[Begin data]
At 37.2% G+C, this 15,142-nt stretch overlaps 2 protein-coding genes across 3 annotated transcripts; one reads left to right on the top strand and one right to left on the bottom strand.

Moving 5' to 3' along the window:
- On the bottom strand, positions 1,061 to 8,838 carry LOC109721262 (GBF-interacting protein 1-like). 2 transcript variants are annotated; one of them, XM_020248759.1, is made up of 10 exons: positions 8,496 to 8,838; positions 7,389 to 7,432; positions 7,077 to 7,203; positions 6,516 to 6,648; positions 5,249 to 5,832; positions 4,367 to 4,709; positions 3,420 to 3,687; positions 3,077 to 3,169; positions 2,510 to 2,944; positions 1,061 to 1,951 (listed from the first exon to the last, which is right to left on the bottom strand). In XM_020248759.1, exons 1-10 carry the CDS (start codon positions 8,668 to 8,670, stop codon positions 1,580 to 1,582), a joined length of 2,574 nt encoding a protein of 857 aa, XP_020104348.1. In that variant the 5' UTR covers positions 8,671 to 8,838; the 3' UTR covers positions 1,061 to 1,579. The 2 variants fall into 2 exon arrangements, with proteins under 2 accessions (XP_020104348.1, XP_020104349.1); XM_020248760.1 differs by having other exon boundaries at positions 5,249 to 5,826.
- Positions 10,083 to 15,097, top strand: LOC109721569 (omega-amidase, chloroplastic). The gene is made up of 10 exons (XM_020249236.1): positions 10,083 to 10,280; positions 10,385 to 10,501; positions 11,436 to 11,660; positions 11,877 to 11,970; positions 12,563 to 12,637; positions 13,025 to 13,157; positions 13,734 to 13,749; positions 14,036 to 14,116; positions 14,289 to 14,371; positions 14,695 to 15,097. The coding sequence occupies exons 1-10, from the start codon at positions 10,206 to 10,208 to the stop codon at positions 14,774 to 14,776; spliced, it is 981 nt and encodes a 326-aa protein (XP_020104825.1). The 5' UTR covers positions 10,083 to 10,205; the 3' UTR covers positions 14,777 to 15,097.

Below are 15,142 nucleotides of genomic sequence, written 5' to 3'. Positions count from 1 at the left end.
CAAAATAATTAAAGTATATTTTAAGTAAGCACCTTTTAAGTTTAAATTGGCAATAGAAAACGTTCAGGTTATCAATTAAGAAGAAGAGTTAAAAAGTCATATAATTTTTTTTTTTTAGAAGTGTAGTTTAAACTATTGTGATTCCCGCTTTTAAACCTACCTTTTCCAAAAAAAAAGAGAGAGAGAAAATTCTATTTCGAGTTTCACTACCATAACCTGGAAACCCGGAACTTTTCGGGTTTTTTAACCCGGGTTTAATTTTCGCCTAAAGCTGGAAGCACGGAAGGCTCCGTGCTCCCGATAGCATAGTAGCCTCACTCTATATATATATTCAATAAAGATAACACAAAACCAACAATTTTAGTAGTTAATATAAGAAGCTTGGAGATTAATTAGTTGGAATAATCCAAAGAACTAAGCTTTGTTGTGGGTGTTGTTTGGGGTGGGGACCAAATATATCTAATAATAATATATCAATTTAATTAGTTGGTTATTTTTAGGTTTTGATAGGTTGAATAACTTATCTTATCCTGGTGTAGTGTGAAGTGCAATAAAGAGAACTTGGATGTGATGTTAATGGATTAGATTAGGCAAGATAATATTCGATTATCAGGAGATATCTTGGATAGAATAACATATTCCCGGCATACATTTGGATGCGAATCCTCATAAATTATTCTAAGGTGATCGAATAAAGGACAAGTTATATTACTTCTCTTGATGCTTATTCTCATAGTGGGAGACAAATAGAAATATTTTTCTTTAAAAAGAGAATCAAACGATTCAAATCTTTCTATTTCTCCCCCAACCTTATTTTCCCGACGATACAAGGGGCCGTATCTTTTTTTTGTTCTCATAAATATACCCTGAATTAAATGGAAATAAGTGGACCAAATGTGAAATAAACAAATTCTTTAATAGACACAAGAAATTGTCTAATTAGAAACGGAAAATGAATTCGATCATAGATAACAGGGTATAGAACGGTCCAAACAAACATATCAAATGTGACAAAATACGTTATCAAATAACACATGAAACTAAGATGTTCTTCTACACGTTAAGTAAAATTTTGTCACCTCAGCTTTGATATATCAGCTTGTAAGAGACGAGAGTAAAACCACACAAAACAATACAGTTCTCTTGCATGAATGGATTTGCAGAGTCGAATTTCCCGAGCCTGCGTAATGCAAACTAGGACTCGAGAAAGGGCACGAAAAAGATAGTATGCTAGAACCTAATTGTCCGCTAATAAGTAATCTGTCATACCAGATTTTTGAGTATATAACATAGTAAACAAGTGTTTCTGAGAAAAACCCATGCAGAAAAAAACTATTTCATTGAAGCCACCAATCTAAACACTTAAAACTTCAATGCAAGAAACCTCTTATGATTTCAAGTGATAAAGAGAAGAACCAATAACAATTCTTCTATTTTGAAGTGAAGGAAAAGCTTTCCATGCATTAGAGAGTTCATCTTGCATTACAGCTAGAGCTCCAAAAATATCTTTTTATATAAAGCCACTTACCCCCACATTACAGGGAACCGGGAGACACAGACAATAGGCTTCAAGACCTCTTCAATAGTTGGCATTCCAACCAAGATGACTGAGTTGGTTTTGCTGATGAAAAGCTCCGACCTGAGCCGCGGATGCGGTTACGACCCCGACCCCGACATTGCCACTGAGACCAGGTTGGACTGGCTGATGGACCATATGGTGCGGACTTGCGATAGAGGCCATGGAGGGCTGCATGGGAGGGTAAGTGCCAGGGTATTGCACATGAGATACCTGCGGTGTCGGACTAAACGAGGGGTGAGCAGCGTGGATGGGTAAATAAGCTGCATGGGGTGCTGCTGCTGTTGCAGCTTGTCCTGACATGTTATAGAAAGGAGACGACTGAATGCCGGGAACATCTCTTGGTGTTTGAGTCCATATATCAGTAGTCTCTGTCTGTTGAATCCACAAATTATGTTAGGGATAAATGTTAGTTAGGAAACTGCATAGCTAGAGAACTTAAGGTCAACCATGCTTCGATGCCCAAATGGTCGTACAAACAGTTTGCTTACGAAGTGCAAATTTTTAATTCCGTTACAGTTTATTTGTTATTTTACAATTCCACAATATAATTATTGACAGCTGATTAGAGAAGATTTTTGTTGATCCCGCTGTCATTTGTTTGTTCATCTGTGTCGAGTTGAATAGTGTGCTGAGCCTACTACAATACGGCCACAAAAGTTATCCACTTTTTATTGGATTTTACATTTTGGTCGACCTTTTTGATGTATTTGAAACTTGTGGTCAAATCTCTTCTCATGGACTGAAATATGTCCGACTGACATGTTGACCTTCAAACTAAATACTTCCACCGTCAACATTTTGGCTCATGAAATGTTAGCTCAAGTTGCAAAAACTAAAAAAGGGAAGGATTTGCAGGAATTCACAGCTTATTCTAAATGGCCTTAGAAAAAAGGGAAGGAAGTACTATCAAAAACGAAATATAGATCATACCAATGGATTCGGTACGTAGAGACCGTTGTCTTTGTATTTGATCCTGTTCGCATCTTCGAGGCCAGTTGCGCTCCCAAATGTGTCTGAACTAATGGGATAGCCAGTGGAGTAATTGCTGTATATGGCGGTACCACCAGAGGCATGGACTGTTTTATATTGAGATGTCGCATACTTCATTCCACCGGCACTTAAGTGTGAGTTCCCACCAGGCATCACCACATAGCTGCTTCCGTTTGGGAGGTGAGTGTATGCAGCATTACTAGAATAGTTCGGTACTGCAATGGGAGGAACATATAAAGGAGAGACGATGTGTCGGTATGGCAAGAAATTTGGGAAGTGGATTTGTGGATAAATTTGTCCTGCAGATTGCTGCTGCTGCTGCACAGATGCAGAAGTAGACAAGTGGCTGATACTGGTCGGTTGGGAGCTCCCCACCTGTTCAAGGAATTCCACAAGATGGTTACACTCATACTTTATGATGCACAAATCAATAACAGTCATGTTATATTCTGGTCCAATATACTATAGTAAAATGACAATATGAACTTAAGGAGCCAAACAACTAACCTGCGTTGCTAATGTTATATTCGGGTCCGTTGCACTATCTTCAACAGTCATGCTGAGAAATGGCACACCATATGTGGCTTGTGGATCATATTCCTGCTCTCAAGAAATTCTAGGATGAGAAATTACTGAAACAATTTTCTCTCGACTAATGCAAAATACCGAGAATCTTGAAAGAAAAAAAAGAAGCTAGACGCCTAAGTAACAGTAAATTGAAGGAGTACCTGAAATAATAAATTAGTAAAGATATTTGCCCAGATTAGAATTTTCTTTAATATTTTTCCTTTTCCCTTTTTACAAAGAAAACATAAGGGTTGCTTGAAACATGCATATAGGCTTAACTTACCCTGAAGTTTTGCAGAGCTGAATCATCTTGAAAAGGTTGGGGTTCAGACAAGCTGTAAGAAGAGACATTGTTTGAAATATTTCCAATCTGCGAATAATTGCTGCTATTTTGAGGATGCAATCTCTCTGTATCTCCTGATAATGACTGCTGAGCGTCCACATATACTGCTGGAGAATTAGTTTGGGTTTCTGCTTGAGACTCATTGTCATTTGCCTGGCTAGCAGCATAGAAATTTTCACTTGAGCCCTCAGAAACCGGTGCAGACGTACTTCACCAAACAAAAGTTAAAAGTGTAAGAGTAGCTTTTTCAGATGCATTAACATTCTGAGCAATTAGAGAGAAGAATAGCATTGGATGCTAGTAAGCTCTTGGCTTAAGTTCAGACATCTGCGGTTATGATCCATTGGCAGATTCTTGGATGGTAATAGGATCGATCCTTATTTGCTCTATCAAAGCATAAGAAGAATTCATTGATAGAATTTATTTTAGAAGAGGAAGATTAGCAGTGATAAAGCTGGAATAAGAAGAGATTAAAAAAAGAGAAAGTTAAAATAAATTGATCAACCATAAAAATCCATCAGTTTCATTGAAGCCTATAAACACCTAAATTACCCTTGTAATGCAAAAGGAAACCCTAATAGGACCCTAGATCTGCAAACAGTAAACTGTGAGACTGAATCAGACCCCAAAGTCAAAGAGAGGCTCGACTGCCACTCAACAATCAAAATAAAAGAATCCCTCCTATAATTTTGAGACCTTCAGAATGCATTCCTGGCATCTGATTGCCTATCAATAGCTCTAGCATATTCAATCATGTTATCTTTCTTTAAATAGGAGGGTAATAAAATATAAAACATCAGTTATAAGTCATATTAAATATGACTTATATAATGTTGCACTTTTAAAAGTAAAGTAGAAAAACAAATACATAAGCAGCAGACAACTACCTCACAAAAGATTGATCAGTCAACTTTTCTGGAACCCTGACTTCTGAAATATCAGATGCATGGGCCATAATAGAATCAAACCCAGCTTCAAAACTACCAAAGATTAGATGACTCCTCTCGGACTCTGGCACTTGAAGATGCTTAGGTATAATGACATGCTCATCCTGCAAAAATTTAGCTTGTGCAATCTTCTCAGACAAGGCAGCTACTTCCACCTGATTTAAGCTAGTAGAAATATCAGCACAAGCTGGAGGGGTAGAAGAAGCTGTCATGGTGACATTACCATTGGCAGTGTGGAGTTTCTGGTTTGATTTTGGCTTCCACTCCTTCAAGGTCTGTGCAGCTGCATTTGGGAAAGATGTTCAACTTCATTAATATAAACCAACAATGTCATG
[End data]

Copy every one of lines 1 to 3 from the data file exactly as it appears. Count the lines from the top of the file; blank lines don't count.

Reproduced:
At 37.2% G+C, this 15,142-nt stretch overlaps 2 protein-coding genes across 3 annotated transcripts; one reads left to right on the top strand and one right to left on the bottom strand.

Moving 5' to 3' along the window:
- On the bottom strand, positions 1,061 to 8,838 carry LOC109721262 (GBF-interacting protein 1-like). 2 transcript variants are annotated; one of them, XM_020248759.1, is made up of 10 exons: positions 8,496 to 8,838; positions 7,389 to 7,432; positions 7,077 to 7,203; positions 6,516 to 6,648; positions 5,249 to 5,832; positions 4,367 to 4,709; positions 3,420 to 3,687; positions 3,077 to 3,169; positions 2,510 to 2,944; positions 1,061 to 1,951 (listed from the first exon to the last, which is right to left on the bottom strand). In XM_020248759.1, exons 1-10 carry the CDS (start codon positions 8,668 to 8,670, stop codon positions 1,580 to 1,582), a joined length of 2,574 nt encoding a protein of 857 aa, XP_020104348.1. In that variant the 5' UTR covers positions 8,671 to 8,838; the 3' UTR covers positions 1,061 to 1,579. The 2 variants fall into 2 exon arrangements, with proteins under 2 accessions (XP_020104348.1, XP_020104349.1); XM_020248760.1 differs by having other exon boundaries at positions 5,249 to 5,826.